Yemeni Shiite Houthi rebels have reportedly fired missiles targeting Saudi Aramco, allegedly damaging the oil giant’s facilities in southwestern Saudi Arabia on Friday, according to local Houthi-affiliated media, with no confirmation from Saudi officials or Aramco itself.
Yemen is the site of a proxy war between Saudi Arabia and Iran, and Iranian media were the first to report on the Houthi claims coming out of Yemen.
In February 2015, the Houthi rebels forced President Abd-Rabbu Mansour Hadi to flee to Saudi Arabia, Yemen’s neighbor to the north. The Shi’ite Houthis are allied with Iran, Saudi Arabia’s regional archrival. The international community recognizes Hadi as Yemen’s legitimate leader.
Since March 2015, the Houthi rebels and loyalists to Hadi have been fighting a civil war in Yemen and forces in a Saudi-led Arab coalition are trying to restore Hadi to power.
Yemen’s geographical position is strategic because it sits on the narrow Bab al-Mandab strait connecting the Red Sea with the Gulf of Aden--a waterway for much of the oil shipments in the region.
The Houthi claims of an attack against Aramco facilities come just day after U.S. Secretary of State John Kerry met with Saudi Arabia’s King to discuss the conflict in Yemen.
The U.S. has backed the Saudi-led coalition with arms sales worth billions of dollars and with logistic and intelligence support.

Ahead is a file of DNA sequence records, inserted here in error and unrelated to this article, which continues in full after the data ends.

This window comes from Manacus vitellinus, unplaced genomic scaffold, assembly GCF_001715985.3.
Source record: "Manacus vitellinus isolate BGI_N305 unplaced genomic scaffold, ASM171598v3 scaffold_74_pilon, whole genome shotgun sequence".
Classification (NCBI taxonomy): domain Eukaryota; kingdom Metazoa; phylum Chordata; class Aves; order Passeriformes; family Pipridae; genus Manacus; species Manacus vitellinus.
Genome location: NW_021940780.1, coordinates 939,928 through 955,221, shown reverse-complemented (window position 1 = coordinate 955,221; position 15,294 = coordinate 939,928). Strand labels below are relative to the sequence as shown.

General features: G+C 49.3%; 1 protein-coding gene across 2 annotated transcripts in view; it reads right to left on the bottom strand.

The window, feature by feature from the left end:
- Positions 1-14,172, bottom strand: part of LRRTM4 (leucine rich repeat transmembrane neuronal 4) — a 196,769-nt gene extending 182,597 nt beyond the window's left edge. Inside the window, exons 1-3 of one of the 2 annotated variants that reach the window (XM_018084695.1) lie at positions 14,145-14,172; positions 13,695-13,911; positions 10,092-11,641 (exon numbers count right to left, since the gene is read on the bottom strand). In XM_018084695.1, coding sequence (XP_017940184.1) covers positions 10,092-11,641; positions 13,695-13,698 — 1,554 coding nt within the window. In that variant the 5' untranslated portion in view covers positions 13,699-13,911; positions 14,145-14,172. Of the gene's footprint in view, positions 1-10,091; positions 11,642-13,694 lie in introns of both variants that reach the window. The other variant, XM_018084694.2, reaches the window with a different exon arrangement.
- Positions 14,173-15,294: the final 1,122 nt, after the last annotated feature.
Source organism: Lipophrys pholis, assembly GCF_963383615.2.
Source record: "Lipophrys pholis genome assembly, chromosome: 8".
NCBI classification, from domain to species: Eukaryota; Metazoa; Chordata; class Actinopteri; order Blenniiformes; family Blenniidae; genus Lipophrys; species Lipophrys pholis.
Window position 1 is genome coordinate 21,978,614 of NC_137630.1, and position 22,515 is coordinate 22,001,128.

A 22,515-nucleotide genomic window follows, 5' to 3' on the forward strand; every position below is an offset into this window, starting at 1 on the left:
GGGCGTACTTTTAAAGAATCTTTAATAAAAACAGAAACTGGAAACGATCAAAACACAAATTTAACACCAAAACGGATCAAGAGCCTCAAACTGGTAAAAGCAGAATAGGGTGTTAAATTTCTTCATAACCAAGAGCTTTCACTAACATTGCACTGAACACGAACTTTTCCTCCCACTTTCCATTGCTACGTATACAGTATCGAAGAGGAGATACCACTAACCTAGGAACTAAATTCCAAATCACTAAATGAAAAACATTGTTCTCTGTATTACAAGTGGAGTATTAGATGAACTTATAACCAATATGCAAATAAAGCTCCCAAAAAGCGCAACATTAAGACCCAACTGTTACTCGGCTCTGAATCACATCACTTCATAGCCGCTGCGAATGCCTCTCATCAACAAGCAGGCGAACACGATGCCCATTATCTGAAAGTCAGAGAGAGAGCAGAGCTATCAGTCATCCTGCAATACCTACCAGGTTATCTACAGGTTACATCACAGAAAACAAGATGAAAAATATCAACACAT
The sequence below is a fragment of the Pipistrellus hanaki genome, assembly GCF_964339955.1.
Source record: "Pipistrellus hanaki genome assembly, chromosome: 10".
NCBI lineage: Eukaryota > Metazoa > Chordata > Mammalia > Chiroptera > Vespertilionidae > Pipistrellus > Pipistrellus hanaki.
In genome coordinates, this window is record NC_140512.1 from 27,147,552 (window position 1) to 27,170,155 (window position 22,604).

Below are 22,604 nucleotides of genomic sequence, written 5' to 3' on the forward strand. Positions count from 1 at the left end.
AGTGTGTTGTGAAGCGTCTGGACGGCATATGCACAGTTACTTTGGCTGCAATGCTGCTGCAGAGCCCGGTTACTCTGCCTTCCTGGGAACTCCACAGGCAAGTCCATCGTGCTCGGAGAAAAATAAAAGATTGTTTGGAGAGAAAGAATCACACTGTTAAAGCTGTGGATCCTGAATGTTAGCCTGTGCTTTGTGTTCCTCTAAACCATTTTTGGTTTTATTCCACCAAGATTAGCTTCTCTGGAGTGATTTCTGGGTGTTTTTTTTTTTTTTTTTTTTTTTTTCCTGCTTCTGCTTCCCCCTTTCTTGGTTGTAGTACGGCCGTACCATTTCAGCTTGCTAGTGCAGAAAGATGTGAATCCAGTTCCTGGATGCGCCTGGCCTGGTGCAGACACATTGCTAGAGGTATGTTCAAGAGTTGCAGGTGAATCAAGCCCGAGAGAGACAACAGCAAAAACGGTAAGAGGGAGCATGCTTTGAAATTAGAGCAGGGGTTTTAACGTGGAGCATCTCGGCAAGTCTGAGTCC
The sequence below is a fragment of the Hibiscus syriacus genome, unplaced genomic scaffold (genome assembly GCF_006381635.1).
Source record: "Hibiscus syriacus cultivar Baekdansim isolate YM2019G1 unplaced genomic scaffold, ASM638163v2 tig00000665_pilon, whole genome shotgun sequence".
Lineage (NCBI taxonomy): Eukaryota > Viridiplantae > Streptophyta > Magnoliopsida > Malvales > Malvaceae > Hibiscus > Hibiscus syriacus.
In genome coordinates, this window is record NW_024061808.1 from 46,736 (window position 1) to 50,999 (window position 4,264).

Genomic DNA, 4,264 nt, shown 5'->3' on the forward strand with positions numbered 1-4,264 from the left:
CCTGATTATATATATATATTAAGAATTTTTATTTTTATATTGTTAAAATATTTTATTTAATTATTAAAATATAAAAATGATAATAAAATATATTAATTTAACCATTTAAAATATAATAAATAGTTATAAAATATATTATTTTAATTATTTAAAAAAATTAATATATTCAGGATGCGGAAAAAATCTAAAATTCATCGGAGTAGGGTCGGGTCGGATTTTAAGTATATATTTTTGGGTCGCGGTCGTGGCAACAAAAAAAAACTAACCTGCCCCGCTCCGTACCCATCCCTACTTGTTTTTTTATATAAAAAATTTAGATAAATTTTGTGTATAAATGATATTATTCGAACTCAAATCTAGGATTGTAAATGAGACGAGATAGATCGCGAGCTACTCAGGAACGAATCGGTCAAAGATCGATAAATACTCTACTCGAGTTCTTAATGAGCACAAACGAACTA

Aramco, as the Saudi Arabian Oil Co is known, is the world’s most valuable company, according to Bloomberg, and is worth more than US$2 trillion. The Saudi government is planning to sell 5 percent in Aramco in an initial public offering (IPO) in 2017 and reap US$100 billion from the sale.
Last week, Saudi Arabia’s Capital Market Authority (CMA) issued new rules allowing foreign investors to buy shares directly in IPOs. The new regulations are expected to take effect on January 1, 2017, and will allow foreign investors to bid in the book-building process. Prior to this new rule, non-Saudi institutions could purchase IPOs only on a case-by-case basis, although they could make indirect purchases such as using local IPO funds.
By Tsvetana Paraskova for Oilprice.com
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